Monday, September 29, 2014

Painting In My Pajamas

Isn't it strange how we can have a yearning that comes to nothing and then suddenly, click, it works. I started collecting dyes and paints, buying books, taking workshops, and trying really hard to get into dyeing fabric twenty-five years ago and it just didn't work for me. In the end, I concluded that I could buy hand-dyed fabric. Perhaps, I was too fearful, too much of a perfectionist.

Eight years ago, a friend came for the weekend and we spent three days dyeing fabrics following specific formulas to complete the assignment for a workshop we were taking.... which I didn't really enjoy... the formulas... not the friend. And then, a few years after that, I began dyeing pieces intuitively using the color knowledge I've gained over the years. That was WAY more fun. I used the resulting fabric in my textile art work. The pieces were meant to be cut up and worked into a design. Now, I want to make the switch to creating fabrics for fashion and to making more purposeful marks. HOWEVER...

... first I decided I needed to play. On Saturday night, I already had my pajamas on and was curled up on the couch when I got the urge to paint. Painting in my pajamas? Sure, why not? I decided that since the Setacolors needed to be watered down so much, I would use them to create backgrounds and in the process use them up and then, when they're dry, figure out how to take the backgrounds forward.

In the end, I emptied out ALL of the paint pots. There are no more Setacolor paints in my studio. For some of the semi-dried up ones, I added water to the jar and let it sit overnight and that helped to loosen some of the paint. Others were already too plastic-lumpish that they weren't breaking down much even with the water so I smeared them on the surface anyway and used...

... what is fast becoming my favourite tool - a pot scrubber with a handle from the dollar store - to spread the lumps around.

I started by laying the fabric on the painting surface and adding the first color. My lines were mostly horizontal at the beginning and then later on, when I realized I was only going in one direction, I started making them vertical, diagonal, and wavy. From piece to piece, I could feel myself loosening up.

Then I added a second color by splotching it down next to the first one and letting them bleed together. I mostly used a wide soft brush to apply the paint.

Each piece contains three colors, one of which was used up entirely on that piece and one or two of which moved to the next piece.

I kept using what I had and adding new colors to the pieces one-by-one until all the paints were gone. The pieces were painted from back to front in the image above plus the one below on Saturday night.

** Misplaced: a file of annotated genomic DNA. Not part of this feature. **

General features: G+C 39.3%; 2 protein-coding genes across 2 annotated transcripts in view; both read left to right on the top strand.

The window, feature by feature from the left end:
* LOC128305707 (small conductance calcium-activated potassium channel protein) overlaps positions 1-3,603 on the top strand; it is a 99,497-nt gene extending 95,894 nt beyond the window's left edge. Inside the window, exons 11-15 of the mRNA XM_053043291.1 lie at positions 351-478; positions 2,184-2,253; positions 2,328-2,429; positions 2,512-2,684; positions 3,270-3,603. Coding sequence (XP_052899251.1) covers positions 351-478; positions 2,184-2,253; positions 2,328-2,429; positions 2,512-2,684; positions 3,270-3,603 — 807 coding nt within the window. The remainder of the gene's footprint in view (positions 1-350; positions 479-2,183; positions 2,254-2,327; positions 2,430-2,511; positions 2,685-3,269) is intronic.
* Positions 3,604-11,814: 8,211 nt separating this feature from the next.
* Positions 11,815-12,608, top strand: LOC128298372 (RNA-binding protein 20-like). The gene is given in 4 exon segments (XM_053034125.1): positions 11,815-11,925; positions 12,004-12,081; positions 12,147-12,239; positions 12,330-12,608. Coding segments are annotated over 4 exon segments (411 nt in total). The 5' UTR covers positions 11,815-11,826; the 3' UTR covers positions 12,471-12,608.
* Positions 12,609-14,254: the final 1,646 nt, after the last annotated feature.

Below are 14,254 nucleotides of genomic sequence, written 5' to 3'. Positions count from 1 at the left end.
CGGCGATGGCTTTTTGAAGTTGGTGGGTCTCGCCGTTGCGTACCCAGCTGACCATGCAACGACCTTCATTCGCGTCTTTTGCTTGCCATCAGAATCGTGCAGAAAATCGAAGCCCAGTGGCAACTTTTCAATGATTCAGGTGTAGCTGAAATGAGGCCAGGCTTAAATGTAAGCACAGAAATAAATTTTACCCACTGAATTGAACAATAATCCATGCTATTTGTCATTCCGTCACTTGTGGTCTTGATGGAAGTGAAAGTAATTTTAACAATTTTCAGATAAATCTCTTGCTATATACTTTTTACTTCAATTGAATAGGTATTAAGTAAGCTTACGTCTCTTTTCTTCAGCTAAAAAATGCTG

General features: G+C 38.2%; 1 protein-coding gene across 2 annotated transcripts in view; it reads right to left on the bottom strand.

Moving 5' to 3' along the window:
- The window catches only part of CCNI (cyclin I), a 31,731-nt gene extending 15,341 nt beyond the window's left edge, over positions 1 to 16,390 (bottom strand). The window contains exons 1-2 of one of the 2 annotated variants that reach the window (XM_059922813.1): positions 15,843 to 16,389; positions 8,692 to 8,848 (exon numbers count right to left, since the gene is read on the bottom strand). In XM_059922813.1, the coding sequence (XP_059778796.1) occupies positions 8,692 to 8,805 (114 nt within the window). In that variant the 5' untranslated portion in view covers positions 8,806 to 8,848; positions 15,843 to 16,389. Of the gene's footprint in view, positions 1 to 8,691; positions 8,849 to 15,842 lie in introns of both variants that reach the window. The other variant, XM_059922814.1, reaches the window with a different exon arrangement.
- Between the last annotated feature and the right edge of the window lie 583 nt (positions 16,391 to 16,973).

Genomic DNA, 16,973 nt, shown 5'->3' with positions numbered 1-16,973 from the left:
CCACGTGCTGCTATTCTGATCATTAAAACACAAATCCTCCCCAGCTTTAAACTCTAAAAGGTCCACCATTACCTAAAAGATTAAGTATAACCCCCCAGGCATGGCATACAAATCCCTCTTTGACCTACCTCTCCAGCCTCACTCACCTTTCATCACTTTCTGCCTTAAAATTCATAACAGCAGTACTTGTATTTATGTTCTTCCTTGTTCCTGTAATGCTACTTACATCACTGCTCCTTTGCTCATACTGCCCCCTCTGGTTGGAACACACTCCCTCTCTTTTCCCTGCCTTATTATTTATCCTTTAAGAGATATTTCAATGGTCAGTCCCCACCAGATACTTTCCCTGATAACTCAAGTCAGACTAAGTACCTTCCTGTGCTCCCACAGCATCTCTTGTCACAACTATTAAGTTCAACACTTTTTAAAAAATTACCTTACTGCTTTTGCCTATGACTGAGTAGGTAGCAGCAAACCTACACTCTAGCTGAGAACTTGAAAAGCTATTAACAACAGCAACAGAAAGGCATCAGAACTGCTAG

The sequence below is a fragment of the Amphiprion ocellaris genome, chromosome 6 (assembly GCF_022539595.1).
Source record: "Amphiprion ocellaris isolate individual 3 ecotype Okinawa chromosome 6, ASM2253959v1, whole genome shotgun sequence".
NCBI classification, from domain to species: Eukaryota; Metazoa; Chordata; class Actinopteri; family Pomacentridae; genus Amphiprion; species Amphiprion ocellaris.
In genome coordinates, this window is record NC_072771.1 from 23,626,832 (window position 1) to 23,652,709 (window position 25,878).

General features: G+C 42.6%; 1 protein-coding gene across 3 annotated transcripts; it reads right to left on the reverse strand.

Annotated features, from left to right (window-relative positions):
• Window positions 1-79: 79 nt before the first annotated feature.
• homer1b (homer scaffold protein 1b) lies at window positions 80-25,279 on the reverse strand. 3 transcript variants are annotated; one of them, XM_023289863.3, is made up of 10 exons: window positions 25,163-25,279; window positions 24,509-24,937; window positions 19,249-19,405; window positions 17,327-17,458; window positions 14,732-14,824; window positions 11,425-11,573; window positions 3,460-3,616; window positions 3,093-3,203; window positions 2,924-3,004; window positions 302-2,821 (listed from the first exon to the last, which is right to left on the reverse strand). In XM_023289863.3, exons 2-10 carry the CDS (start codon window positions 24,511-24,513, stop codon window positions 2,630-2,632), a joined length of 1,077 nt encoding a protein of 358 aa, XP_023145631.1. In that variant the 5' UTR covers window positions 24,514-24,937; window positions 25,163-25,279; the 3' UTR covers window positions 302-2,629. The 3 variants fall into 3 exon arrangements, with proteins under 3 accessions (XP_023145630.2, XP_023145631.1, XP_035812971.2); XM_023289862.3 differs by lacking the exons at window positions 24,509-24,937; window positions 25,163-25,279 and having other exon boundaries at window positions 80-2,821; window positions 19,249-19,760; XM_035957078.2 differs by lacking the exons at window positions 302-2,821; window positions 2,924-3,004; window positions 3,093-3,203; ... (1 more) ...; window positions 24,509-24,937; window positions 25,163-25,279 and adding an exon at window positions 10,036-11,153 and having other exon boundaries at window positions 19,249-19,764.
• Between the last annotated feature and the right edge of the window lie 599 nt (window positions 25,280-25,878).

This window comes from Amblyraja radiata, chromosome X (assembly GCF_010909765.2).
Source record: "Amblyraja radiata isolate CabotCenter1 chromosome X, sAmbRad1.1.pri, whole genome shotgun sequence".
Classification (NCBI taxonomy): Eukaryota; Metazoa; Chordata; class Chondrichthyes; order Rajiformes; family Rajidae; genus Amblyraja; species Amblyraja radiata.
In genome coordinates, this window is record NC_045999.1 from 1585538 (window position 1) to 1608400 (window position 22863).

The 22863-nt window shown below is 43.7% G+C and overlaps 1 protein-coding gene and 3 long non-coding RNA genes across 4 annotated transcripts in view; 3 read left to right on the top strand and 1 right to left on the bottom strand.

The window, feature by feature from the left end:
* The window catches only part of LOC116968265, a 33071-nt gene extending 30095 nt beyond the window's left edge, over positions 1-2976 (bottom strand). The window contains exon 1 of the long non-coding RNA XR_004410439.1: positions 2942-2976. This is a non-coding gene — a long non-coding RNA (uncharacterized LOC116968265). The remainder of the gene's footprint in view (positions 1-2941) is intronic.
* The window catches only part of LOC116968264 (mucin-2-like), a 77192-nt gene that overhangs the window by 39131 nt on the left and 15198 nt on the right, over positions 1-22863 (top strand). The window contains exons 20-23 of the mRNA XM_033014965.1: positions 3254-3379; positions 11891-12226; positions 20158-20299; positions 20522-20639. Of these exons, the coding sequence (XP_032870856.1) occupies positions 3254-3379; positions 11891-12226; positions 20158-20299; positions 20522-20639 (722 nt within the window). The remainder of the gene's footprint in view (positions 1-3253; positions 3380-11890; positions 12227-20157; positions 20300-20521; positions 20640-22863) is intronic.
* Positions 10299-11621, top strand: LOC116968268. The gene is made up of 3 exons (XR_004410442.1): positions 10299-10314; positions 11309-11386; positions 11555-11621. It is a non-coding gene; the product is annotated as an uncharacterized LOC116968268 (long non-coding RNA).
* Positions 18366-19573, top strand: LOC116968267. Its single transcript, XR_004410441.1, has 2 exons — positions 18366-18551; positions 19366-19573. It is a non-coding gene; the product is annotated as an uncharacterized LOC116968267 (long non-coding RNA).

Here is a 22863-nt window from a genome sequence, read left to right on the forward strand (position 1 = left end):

This one was quite wet and the paint was going through to the felt below and coming up in the next pieces so I let everything dry overnight and then painted with the neutral colors on Sunday.

These pieces were painted front, back, and then middle using white, metallic grey, copper, black, and pearlescent. One of the frustrating factors with Setacolors is that they dry much lighter than they look wet. I'll show you all the dried pieces in tomorrow's post before I start playing with stamps and stencils.

If you're getting tired of painting posts, this week will be all painting and knitting and next week will be either knitting or nothing since on Friday, I'm heading to Calgary to look after my adorable grandson for a week while his parents are on vacation. What happens on the blog depends on how exhausted I am after spending the day with an eighteen month old and on how much knitting actually happens. I may be a lump on the couch unable to even move my arms. I have no idea. It's been a LONG time since I looked after a toddler. Right now, I'm knitting samples for a scarf pattern that I want to make in a variety of yarn weights to achieve different looks. I figure if I keep it simple - same pattern, different yarn, different needles - this might work while grandparenting full time.

Talk soon- Myrna

Grateful - loosening up, some pretty painted pieces

She was unstoppable, not because she did not have failures or doubts, but because she continued on despite them.
- Beau Taplin


  1. Wow - I can't believe how many beautiful pieces of fabric you made in such a short burst of energy & creativity. They're gorgeous. Is your base fabric muslin? Or canvas? Or silk? What a way to use up old supplies - and in one big swoop. Do you think the pajamas had anything to do with it? I'm considering giving up my beloved cotton nighties for pajamas now!

    1. And what a cutie you get to spend time with. My grandkids are all teenagers now, and I do miss those all-encompassing days with a toddler who adores you just because you're the grandmother.

    2. Thank you. The base is cotton. The wet one on the paint table is a much thinner cotton but not quite gauze and the others are a thicker - like seed sacks - cotton. Most were white. LOL - of course it was the pajamas.

    3. Oops - I thought I could answer below your other comment. YES, he is terribly cute and I"m so looking forward to snuggles and slobbers and since I'm not on the other end of the phone, he won't be able to push buttons and hang up on me which is his latest fun trick.

  2. Wonderful! Play is the best way to start painting. I always find that I need to warm up and loosen up before I can paint. Going from large loose background to smaller tighter foregrounds is a great way to work too. These are beautiful.

    1. Warm-ups are for more than exercise and sports. YES YES... and now the next step.


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